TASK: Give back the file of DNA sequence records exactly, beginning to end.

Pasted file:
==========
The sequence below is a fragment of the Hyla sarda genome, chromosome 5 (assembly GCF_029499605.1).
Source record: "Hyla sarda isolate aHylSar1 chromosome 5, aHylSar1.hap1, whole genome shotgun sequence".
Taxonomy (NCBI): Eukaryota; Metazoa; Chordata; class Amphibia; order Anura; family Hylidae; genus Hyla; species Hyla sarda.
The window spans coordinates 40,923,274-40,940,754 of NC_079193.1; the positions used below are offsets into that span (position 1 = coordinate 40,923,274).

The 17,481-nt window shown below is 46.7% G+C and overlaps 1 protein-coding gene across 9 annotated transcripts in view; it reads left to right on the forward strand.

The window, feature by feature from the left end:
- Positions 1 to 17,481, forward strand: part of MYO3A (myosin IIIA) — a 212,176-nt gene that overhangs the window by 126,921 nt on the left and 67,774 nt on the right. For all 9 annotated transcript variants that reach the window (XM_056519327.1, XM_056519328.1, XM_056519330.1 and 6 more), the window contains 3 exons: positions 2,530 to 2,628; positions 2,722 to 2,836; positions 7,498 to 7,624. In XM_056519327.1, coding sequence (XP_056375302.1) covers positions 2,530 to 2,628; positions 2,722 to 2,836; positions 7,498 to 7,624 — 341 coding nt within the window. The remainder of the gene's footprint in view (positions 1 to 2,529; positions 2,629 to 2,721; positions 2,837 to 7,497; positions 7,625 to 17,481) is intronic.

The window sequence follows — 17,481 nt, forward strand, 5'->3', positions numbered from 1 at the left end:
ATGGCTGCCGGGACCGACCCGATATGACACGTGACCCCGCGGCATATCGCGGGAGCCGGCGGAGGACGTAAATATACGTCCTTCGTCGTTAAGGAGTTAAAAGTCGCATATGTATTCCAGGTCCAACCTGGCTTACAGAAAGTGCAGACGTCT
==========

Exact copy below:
The sequence below is a fragment of the Hyla sarda genome, chromosome 5 (assembly GCF_029499605.1).
Source record: "Hyla sarda isolate aHylSar1 chromosome 5, aHylSar1.hap1, whole genome shotgun sequence".
Taxonomy (NCBI): Eukaryota; Metazoa; Chordata; class Amphibia; order Anura; family Hylidae; genus Hyla; species Hyla sarda.
The window spans coordinates 40,923,274-40,940,754 of NC_079193.1; the positions used below are offsets into that span (position 1 = coordinate 40,923,274).

The 17,481-nt window shown below is 46.7% G+C and overlaps 1 protein-coding gene across 9 annotated transcripts in view; it reads left to right on the forward strand.

The window, feature by feature from the left end:
- Positions 1 to 17,481, forward strand: part of MYO3A (myosin IIIA) — a 212,176-nt gene that overhangs the window by 126,921 nt on the left and 67,774 nt on the right. For all 9 annotated transcript variants that reach the window (XM_056519327.1, XM_056519328.1, XM_056519330.1 and 6 more), the window contains 3 exons: positions 2,530 to 2,628; positions 2,722 to 2,836; positions 7,498 to 7,624. In XM_056519327.1, coding sequence (XP_056375302.1) covers positions 2,530 to 2,628; positions 2,722 to 2,836; positions 7,498 to 7,624 — 341 coding nt within the window. The remainder of the gene's footprint in view (positions 1 to 2,529; positions 2,629 to 2,721; positions 2,837 to 7,497; positions 7,625 to 17,481) is intronic.

The window sequence follows — 17,481 nt, forward strand, 5'->3', positions numbered from 1 at the left end:
ATGGCTGCCGGGACCGACCCGATATGACACGTGACCCCGCGGCATATCGCGGGAGCCGGCGGAGGACGTAAATATACGTCCTTCGTCGTTAAGGAGTTAAAAGTCGCATATGTATTCCAGGTCCAACCTGGCTTACAGAAAGTGCAGACGTCT